Hesperian Health Guides
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Malaria is an infection of the blood that causes high fever and chills. It is caused by a parasite (called plasmodium) that is passed to people by a certain kind of mosquito that bites mostly at night. Millions of people die from malaria every year, and many millions more live with the disease.
Malaria is especially dangerous to children under 5 years old, pregnant women, and people with HIV/AIDS. Pregnancy lowers a woman's ability to fight illness and infection. If she becomes ill with malaria, she may also get severe anemia (weak blood) which increases the chance of death during or after giving birth. Malaria in pregnancy can also cause her to lose the baby (miscarriage) or cause the baby to be born too soon, too small, or dead (stillbirth).
There are many kinds of malaria. People can live for many years with some kinds of malaria, and most kinds of malaria can be cured. But cerebral malaria (Plasmodium falciparum or P. falciparum) can cause death within 1 or 2 days of being infected. In areas where cerebral malaria exists, it is especially important to seek testing and treatment right away if you suspect you have malaria.
Usually malaria causes fevers every 2 or 3 days, but in the beginning it may cause fever every day. Anyone who suffers from unexplained fevers should have a blood test for malaria. This can be done at most health centers. If the blood test is positive for malaria, or if testing is not available, get treatment right away.
A malaria attack has 3 stages:
- The first signs are chills and often headache. The person shivers for 15 minutes to 1 hour.
- Chills are followed by high fever. The person is weak and at times not in his right mind (delirious). The fever may last hours or days.
- Finally the person begins to sweat and the fever goes down. After the fever drops, the person feels weak.
If possible, get a blood test. Start treatment as soon as the first signs show. Because malaria is passed from person to person by mosquitoes, treating a sick person also protects others from getting infected. After you have been treated, mosquitoes that bite you will not pass malaria on to others.
Find out what medicines for malaria your local health authorities recommend. In many regions, the malaria parasite has developed drug resistance. This means that medicines that once worked to prevent or treat malaria are no longer effective. Medicines that cure malaria in one region may not cure the malaria found in a different place.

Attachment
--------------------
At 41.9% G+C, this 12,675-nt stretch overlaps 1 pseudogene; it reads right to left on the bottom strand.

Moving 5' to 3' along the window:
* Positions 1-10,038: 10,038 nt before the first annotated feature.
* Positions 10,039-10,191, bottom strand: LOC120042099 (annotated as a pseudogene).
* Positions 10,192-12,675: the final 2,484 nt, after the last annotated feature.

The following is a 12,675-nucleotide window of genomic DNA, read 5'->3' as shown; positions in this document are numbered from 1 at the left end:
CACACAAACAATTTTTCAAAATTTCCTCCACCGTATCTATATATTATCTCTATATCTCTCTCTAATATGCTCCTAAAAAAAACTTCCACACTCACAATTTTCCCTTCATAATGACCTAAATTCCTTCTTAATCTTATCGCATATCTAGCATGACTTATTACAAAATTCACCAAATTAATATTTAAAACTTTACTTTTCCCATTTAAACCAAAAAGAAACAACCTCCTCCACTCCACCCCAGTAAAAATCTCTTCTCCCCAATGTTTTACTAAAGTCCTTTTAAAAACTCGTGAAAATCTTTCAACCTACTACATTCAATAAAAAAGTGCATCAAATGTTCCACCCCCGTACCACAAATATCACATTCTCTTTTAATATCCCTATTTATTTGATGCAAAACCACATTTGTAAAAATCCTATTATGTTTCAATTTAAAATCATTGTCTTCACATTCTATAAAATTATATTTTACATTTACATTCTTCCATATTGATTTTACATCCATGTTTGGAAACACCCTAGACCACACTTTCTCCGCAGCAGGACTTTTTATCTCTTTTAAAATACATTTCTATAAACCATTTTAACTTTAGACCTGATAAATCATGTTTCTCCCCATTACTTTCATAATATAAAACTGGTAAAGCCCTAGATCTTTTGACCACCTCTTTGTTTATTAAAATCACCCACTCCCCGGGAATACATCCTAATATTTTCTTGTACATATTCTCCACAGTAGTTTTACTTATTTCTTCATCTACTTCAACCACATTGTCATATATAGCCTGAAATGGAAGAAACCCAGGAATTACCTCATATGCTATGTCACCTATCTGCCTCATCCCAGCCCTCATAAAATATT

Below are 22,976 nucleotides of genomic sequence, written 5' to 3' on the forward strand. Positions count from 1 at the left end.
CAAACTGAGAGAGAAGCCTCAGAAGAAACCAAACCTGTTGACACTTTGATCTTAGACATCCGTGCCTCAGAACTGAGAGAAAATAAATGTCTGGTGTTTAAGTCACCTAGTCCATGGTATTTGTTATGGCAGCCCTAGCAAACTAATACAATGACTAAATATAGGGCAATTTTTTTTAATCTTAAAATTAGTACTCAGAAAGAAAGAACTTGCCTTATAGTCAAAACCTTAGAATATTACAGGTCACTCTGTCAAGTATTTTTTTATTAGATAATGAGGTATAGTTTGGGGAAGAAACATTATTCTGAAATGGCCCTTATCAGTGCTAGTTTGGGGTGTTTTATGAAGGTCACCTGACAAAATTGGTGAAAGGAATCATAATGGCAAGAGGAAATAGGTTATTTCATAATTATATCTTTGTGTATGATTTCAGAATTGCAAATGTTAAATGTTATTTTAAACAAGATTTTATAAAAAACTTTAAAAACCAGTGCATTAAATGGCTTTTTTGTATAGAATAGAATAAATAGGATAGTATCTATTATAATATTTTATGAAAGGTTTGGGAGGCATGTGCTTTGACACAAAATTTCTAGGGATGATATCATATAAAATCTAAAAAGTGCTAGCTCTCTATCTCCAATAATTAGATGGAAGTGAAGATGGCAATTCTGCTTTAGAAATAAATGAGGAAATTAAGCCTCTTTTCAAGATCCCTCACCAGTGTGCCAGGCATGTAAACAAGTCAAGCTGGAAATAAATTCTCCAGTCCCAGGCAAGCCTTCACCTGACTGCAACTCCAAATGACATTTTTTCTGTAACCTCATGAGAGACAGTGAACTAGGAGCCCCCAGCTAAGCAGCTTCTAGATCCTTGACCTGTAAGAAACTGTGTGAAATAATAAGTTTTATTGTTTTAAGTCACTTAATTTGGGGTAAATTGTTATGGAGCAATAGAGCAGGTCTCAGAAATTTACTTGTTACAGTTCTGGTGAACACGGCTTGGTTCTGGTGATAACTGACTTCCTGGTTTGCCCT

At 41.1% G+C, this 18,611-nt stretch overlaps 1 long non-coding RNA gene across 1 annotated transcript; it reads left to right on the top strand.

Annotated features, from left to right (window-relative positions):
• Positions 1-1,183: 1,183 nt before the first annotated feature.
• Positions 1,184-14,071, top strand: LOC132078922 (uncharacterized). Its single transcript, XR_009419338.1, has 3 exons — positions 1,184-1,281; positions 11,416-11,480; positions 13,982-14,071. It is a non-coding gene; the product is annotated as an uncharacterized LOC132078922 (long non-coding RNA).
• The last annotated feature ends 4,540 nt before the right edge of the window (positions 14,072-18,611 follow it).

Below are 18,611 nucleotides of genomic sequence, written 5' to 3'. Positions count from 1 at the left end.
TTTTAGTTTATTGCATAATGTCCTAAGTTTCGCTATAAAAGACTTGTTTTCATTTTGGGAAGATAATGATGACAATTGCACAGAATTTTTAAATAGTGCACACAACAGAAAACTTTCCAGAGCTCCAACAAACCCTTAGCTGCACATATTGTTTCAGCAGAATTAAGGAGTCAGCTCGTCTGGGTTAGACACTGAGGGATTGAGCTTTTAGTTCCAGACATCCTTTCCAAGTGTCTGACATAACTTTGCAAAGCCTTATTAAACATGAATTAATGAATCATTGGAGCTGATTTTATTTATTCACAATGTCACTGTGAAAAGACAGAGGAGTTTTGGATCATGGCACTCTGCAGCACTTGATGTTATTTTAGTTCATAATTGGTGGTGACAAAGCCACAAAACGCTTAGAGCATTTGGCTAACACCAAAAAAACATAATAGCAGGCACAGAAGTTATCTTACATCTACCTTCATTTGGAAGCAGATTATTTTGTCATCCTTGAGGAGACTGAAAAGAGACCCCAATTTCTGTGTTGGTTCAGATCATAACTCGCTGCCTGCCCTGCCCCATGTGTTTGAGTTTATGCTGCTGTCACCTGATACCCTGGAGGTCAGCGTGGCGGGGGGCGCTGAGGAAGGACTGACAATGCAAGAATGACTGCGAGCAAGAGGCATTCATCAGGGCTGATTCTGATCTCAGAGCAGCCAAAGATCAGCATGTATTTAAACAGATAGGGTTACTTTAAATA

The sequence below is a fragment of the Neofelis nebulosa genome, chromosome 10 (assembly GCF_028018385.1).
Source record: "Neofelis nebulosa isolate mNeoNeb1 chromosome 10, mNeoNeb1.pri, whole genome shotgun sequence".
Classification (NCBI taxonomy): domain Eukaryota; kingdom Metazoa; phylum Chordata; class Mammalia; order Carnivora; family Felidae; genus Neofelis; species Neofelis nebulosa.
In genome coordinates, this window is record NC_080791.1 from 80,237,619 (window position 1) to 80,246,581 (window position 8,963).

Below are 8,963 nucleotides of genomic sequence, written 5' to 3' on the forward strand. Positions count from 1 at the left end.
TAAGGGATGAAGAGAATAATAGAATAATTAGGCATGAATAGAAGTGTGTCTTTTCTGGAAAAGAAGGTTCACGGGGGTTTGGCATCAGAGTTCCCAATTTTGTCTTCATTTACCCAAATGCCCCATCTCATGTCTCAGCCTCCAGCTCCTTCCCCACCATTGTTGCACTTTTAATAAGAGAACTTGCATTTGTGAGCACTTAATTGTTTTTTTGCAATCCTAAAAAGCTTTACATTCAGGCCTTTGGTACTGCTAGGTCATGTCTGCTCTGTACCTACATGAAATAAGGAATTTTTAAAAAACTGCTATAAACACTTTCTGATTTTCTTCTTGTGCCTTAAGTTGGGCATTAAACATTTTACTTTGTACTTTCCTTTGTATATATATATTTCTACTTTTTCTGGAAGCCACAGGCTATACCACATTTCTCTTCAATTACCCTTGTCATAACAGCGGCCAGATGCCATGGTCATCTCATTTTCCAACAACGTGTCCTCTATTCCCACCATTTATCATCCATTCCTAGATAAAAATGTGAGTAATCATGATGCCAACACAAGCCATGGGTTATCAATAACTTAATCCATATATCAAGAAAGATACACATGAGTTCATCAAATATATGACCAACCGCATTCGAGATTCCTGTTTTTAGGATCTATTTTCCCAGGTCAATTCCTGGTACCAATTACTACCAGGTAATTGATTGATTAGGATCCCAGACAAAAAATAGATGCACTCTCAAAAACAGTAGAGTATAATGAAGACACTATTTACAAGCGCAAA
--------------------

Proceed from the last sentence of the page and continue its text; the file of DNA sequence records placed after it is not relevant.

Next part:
There are new medicines or combinations of medicines now being given to treat malaria in different regions. One of these, artemisinin (used for many years in China), is often taken with another antimalaria medicine or with an antibiotic. In some areas, chloroquine (the most common medicine for many years) still works. The only way to know what medicine will work in your area is to check with your local health authorities.
The woman who took all of her medicine got better.
The woman who did not finish all her medicine is still sick in bed.
Malaria occurs most often during hot, rainy seasons because the mosquitoes that carry it breed in warm, stagnant water. But in some areas of the world, malaria is also found in the dry season, when mosquitoes find breeding sites in small standing pools of water. As with dengue and yellow fever, the best way to prevent malaria is to avoid mosquito bites and to use community mosquito control.
Sleeping under an insecticide-treated bednet is a good way to prevent and control malaria. These bednets are treated with an insecticide called “pyrethrins,” which is relatively safe, especially compared to getting malaria. The greatest dangers from insecticide-treated bednets are when they are dipped in the insecticide (leading to exposure through the skin), when children suck or chew on them (leading to exposure through swallowing), and when they are washed (because the insecticide can poison water sources and harm fish, insects, animals, and people downstream).
Bednets only protect if any holes or tears are quickly repaired. Also, the insecticide on the bednet wears off after 6 to 12 months, or sooner if it is often washed. In some places, you can now get "long-lasting" treated mosquito nets that work for over a year. If the bednet is still in good condition, new pesticide can be mixed and applied, but if the bednet has many rips or tears it may be safer to replace it. When reapplying pesticide, wear gloves and pay careful attention to the directions.
Treatment for all
Malaria is most common among poor people, and the number of deaths is growing each year. When people cannot afford blood tests and medicines and do not have access to health services, they are forced to live and die with this disease. And as long as one person has malaria, the infection can spread to others.
Malaria occurs most often in communities suffering from poverty and social injustice. For prevention campaigns to be successful, they must address the root causes of poverty and injustice as well as making treatment available for all.